Hand Gestured Controlled Car

Engineer

Angus F.

Area of Interest

Engineering

School

Bard High School Early College

Grade

Incoming Junior

Second Milestone

My second milestone for the Hand Gesture Control Robot was to control the DC motors with my flex sensors. Specifically, when the flex sensor is bent and to make the motor stop when the flex sensor is straight. The motors are connected to a motor controller board which is used to control the motors better than connecting the motors straight to the Arduino Nano. The motor controller board is used to control the direction is which the motor spins. Figure 2 shows how the motor driver controller board is connected to the two motors.

milestone-2
Figure 1: Milestone 2
motor-driver
Figure 2: Motor Driver connected to Two Motors

How it works

This specific motor controller is a L298N and the motor drive controller has four inputs that are connected to the four inputs in the H-bridge in the L298N. An H-bridge is a circuit that changes the direction of the motor spinning. There are four switches in the H-bridge as shown in figure 3. These switches are what determines the direction in which the motor spins. For example, if S1 and S4 are turned on and S2 and S3 are turned off, the motor will spin to the right. There are two inputs for each motor and a pin to enable each motor (figure 4). These 6 pins are connected to digital pins on the Arduino Nano. Signals will be sent from the Nano to the motor driver, and then to the motor terminals where the motors are connected. After figuring out how to turn the motors by itself, next came the flex sensors. I had to somehow make one motor turn when a flex sensor bends. I took all the code I had for flex sensors, motors and servos and took parts of different codes and combined them into one. Refer to milestone one for more information on how flex sensors work.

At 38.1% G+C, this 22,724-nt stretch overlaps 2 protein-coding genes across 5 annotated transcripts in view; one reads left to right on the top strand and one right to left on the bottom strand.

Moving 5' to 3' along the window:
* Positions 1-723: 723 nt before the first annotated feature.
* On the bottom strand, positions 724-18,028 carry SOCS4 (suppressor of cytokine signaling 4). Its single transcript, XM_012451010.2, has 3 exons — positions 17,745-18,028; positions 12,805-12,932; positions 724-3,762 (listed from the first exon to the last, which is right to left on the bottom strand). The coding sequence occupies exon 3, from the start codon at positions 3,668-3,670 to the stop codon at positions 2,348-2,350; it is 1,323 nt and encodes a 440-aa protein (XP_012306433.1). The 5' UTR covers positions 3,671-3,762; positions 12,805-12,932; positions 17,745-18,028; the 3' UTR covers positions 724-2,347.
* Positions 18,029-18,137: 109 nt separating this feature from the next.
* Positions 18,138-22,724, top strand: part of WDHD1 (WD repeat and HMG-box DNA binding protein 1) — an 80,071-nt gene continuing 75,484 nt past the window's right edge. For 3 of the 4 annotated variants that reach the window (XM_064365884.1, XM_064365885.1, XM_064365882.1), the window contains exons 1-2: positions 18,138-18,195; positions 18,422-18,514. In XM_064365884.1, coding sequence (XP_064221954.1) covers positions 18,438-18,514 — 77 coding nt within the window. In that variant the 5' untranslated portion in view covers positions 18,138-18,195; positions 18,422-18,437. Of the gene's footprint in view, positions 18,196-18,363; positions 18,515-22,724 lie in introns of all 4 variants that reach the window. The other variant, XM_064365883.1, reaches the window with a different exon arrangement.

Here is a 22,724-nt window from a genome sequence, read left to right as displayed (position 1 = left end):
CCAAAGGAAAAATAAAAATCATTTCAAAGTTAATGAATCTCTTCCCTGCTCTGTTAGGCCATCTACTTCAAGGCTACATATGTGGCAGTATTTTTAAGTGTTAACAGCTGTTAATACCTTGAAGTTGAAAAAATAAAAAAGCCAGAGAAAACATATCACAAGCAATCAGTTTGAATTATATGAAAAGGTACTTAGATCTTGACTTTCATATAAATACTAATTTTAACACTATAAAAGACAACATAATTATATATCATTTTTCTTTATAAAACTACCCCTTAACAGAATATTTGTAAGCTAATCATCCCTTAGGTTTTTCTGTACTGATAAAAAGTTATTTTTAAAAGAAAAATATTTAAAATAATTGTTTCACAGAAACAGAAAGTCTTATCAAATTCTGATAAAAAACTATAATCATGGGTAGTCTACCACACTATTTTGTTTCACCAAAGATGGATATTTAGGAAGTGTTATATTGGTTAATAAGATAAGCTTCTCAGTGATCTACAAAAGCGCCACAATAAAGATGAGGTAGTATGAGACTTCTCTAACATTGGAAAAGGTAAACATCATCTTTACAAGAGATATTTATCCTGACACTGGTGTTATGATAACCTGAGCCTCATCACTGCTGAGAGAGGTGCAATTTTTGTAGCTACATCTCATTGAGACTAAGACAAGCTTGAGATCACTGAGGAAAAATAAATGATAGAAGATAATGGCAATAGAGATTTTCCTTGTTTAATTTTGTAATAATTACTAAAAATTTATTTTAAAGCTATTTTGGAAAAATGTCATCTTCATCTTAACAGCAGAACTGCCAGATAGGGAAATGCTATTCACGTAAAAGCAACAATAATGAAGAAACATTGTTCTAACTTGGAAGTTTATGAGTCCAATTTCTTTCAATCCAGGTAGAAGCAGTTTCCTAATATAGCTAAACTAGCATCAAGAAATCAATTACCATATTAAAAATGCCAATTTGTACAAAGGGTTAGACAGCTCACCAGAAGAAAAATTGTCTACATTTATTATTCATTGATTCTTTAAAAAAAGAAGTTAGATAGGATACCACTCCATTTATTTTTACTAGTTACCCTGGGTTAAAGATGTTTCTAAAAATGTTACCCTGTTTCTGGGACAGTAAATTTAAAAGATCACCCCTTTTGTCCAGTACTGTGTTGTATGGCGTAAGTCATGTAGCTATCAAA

h-bridge
Figure 3: H-Bridge
motor-driver-2
Figure 4: Different parts of the motor drive controller board
Code for Flex Sensor controlling motor

const int EnA = 10;
const int EnB = 5;
const int In1 = 9;
const int In2 = 8;
const int In3 = 7;
const int In4 = 6;
const int flexpin3 = A2;
const int flexpin4 = A3;
int sensor1 = 0;
int sensor2 = 0;

void setup()
{
Serial.begin(9600);
// All motor control pins are outputs
pinMode(EnA, OUTPUT);
pinMode(In1, OUTPUT);
pinMode(In2, OUTPUT);
pinMode(flexpin3, INPUT);

pinMode(EnB, OUTPUT);
pinMode(In3, OUTPUT);
pinMode(In4, OUTPUT);
pinMode(flexpin4, INPUT);
}

void loop()
{
sensor1 = analogRead(flexpin3);
if(sensor1>450){
Serial.println("Motor on");
Serial.println(sensor1);

// turn on motor A
digitalWrite(In1, HIGH);
digitalWrite(In2, LOW);
// set speed to 150 out 255
analogWrite(EnA, 255);
}
else if(sensor1<451){
digitalWrite(In1, LOW);
digitalWrite(In2, LOW);
}

sensor2 = analogRead(flexpin4);
if(sensor2>450){
Serial.println("Motor on");
Serial.println(sensor2);

// turn on motor A
digitalWrite(In3, HIGH);
digitalWrite(In4, LOW);
// set speed to 150 out 255
analogWrite(EnB, 255);
}
else if(sensor2<451){
digitalWrite(In3, LOW);
digitalWrite(In4, LOW);
}

}

This can be seen in the code:

digitalWrite(In1, HIGH); //this makes motor one turn forward

digitalWrite(In2, LOW);

digitalWrite(In3, HIGH); //motor two turn backward

digitalWrite(In4, LOW);

This tells the Arduino Nano to turn on switches 1 and 3  and this will make both motors move in one direction.

First Milestone

My first milestone for the Hand Gesture Control Car was to connect the servos to the Arduino Nano and to get the servos to react from the bending of the flex sensors. Flex sensors are variable resistors where the resistance of the flex sensor increases as it is bent. The straighter the flex sensor is, the lower the resistance. The flex sensor has two pins (figure 2). P1 is usually connected to the power source and P2 is connected to ground.

Figure 1: See milestone 1 if Hand Gesture Control Robot

thing

Figure 2: Two pins on the flex sensor, P1 for power source and P2 for ground

flex-sensor-pinout

How it works